Is roller skating safer than skateboarding?
Roller skating is considered safer because beginners can maneuver to avoid obstacles on the way. For outdoors use, this is particularly noteworthy. It is also simpler to stop on roller skates as they are equipped with brakes.
Is roller skating faster than skateboarding?
Roller skating can reach faster speeds than skateboarding thanks to their larger wheels. But that is not to say skateboards are slow. Skateboards can still go very fast once you get the hang of it.
What do skateboarders think of roller skaters?
Some skateboarders look down on roller skaters because they feel that rollerblading is easy. They tend to deem it a kids’ sport.
But, of course, not all skateboarders hold this mindset. If you want to get more insights into this, check out Reddit threads.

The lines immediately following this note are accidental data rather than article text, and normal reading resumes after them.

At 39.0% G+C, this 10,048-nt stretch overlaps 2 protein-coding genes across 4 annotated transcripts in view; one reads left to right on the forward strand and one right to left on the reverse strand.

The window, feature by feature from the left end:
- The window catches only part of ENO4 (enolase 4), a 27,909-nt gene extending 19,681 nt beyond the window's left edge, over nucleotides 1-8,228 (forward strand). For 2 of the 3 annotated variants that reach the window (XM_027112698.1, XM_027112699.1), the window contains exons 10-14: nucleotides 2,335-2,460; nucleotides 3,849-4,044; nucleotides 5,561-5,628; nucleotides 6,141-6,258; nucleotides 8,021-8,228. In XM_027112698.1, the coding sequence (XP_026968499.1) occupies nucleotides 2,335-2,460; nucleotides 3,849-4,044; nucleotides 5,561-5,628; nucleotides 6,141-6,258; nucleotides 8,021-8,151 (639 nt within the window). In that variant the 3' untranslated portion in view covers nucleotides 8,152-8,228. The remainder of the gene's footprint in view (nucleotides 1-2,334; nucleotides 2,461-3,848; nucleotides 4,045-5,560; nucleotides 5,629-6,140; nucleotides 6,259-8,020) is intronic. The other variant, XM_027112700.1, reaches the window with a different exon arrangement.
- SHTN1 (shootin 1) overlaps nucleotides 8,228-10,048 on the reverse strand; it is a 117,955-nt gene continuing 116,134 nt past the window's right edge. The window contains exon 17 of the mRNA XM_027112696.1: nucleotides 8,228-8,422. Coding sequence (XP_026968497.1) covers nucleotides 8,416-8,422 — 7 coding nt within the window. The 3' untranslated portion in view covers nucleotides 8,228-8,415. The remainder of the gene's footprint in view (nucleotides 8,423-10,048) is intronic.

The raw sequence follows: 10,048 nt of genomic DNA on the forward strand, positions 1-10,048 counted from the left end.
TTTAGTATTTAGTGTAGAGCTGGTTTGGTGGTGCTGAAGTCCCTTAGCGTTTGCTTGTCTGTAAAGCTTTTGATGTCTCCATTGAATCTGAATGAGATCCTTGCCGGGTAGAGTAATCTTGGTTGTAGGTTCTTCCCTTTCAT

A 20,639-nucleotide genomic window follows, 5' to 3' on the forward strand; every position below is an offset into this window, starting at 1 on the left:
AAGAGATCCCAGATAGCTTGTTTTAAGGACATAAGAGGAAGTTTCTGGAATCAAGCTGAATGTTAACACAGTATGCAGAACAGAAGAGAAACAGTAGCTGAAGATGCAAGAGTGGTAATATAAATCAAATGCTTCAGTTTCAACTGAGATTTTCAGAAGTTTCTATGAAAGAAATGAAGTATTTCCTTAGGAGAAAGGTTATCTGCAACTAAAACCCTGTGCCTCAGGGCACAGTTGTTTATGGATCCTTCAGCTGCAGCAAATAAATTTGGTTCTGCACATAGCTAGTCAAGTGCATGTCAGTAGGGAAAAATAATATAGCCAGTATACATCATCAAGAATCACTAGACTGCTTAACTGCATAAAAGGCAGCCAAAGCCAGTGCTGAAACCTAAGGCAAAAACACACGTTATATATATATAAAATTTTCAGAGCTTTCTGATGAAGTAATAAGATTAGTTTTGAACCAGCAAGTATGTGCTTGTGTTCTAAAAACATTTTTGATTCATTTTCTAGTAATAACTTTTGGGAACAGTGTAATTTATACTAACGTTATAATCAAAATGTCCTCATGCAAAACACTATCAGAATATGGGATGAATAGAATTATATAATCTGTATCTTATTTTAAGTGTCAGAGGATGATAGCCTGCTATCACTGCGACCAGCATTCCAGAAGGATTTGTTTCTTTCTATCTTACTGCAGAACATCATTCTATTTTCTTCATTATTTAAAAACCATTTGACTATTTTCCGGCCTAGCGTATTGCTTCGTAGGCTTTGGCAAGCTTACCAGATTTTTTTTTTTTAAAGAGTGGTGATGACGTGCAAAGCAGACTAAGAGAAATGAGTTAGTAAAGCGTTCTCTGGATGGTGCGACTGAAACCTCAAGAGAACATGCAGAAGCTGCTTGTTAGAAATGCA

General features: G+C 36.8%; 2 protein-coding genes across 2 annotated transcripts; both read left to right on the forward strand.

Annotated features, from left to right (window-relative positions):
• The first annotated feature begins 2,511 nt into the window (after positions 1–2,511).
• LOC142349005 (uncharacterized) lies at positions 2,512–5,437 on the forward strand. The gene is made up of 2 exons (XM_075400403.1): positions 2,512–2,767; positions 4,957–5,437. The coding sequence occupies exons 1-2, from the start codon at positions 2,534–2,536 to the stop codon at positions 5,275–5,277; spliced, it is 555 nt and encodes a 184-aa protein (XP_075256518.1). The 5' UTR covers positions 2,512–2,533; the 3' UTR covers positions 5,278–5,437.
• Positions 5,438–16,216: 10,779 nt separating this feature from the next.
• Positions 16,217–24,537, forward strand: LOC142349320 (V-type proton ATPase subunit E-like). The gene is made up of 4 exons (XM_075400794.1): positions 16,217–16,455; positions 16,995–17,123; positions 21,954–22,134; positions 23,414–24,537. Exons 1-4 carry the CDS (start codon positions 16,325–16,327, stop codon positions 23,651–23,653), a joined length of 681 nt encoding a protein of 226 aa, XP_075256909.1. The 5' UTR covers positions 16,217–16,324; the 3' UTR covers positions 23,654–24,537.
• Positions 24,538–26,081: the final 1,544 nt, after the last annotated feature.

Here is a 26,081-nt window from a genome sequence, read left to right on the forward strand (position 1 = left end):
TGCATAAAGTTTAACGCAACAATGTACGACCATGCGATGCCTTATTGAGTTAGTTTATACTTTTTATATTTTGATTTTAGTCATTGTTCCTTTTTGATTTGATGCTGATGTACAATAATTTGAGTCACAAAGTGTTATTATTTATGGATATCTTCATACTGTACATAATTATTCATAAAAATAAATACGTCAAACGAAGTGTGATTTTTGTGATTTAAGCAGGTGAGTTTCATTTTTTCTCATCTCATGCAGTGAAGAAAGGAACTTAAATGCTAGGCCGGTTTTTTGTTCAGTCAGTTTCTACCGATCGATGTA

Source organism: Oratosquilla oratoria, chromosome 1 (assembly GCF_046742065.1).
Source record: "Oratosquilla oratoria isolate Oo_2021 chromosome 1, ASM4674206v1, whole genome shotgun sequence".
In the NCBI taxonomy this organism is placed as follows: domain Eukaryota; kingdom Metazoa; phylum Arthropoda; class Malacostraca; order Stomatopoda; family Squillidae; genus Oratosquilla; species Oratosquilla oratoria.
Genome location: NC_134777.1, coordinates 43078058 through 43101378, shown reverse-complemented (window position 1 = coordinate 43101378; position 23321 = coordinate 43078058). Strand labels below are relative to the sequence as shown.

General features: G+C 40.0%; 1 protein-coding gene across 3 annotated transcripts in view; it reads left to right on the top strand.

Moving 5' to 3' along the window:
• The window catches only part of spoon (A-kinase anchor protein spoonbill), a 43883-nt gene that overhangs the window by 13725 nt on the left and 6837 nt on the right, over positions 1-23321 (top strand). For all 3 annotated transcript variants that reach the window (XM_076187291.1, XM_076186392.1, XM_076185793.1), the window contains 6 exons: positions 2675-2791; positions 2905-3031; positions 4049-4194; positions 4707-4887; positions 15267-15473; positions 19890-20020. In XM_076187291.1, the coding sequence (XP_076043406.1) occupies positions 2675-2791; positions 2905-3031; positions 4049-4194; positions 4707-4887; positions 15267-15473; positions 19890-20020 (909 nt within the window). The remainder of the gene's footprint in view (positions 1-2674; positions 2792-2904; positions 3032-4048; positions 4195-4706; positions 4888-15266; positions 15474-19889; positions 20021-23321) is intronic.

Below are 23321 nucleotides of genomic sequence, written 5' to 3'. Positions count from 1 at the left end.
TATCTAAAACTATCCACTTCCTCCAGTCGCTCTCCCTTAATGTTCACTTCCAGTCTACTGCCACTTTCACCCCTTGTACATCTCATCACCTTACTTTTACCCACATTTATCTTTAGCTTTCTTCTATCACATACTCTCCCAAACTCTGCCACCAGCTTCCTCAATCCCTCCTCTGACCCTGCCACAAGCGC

Why is roller skating no longer popular?
Roller skating lost a lot of its popularity because of the COVID pandemic. Rinks were closed, and people were forced to stay indoors, so roller skating waned in rage. But there is still a niche group who enjoy roller skating as a sport or for leisure.
What’s the difference between inline skate vs rollerblade?
Roller blades are a sub-category of inline skate, which also feature fitness, freestyle, speed, trekking, and hockey skates. This is why you’ll sometimes see people refer to roller blades as inline skates as well.
So, will it be roller skating vs. skateboarding for you? You can get some perks with the former, and some with the latter. It all boils down to what matters to you. Choose, then let us know in the comments! We would love to hear from you, and other readers would too!
Harrison is a skating enthusiast who picked up the sport during her student exchange years in Canada. She has been a skating coach for children and teens for 3 years and now holds classes as a freelancer. Harrison entwines her experience leading skating classes in the content published on Cora to help readers fall in love with skating, just like she did.